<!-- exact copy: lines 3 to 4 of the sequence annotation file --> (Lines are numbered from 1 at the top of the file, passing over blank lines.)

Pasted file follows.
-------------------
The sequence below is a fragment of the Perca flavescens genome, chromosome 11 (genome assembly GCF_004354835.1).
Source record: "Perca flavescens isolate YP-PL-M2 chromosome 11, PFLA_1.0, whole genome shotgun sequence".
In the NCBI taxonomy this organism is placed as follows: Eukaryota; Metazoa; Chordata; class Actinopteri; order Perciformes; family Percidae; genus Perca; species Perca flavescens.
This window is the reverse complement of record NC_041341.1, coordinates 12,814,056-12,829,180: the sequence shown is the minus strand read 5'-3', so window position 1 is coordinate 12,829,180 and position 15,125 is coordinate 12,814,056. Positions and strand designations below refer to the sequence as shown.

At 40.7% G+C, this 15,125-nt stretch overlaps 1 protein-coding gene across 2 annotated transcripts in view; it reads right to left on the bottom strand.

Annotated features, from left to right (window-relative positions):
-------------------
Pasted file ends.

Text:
In the NCBI taxonomy this organism is placed as follows: Eukaryota; Metazoa; Chordata; class Actinopteri; order Perciformes; family Percidae; genus Perca; species Perca flavescens.
This window is the reverse complement of record NC_041341.1, coordinates 12,814,056-12,829,180: the sequence shown is the minus strand read 5'-3', so window position 1 is coordinate 12,829,180 and position 15,125 is coordinate 12,814,056. Positions and strand designations below refer to the sequence as shown.